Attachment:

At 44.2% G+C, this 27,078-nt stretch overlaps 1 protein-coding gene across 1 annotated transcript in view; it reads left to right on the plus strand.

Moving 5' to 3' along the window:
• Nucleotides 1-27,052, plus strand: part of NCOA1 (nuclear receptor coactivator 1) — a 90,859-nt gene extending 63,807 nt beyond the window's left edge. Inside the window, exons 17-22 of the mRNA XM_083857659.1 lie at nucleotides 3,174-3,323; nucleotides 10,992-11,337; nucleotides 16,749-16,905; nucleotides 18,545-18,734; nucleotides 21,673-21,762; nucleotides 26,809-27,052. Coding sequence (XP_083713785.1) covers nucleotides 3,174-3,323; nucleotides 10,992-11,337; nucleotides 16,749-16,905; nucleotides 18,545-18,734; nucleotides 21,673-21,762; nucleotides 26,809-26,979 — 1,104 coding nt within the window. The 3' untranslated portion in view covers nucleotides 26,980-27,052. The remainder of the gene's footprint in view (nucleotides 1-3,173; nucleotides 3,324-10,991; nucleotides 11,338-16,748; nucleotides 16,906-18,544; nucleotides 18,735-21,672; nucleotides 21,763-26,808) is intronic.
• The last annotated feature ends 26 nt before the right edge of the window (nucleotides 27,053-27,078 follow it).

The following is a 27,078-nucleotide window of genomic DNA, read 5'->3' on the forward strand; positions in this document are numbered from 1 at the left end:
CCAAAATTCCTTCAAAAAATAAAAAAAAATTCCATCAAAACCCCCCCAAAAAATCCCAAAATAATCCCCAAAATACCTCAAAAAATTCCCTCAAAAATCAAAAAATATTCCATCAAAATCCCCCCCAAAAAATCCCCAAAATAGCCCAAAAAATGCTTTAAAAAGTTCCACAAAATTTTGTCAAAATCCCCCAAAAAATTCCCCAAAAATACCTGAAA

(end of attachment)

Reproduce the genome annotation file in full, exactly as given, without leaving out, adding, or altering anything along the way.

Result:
At 44.2% G+C, this 27,078-nt stretch overlaps 1 protein-coding gene across 1 annotated transcript in view; it reads left to right on the plus strand.

Moving 5' to 3' along the window:
• Nucleotides 1-27,052, plus strand: part of NCOA1 (nuclear receptor coactivator 1) — a 90,859-nt gene extending 63,807 nt beyond the window's left edge. Inside the window, exons 17-22 of the mRNA XM_083857659.1 lie at nucleotides 3,174-3,323; nucleotides 10,992-11,337; nucleotides 16,749-16,905; nucleotides 18,545-18,734; nucleotides 21,673-21,762; nucleotides 26,809-27,052. Coding sequence (XP_083713785.1) covers nucleotides 3,174-3,323; nucleotides 10,992-11,337; nucleotides 16,749-16,905; nucleotides 18,545-18,734; nucleotides 21,673-21,762; nucleotides 26,809-26,979 — 1,104 coding nt within the window. The 3' untranslated portion in view covers nucleotides 26,980-27,052. The remainder of the gene's footprint in view (nucleotides 1-3,173; nucleotides 3,324-10,991; nucleotides 11,338-16,748; nucleotides 16,906-18,544; nucleotides 18,735-21,672; nucleotides 21,763-26,808) is intronic.
• The last annotated feature ends 26 nt before the right edge of the window (nucleotides 27,053-27,078 follow it).

The following is a 27,078-nucleotide window of genomic DNA, read 5'->3' on the forward strand; positions in this document are numbered from 1 at the left end:
CCAAAATTCCTTCAAAAAATAAAAAAAAATTCCATCAAAACCCCCCCAAAAAATCCCAAAATAATCCCCAAAATACCTCAAAAAATTCCCTCAAAAATCAAAAAATATTCCATCAAAATCCCCCCCAAAAAATCCCCAAAATAGCCCAAAAAATGCTTTAAAAAGTTCCACAAAATTTTGTCAAAATCCCCCAAAAAATTCCCCAAAAATACCTGAAA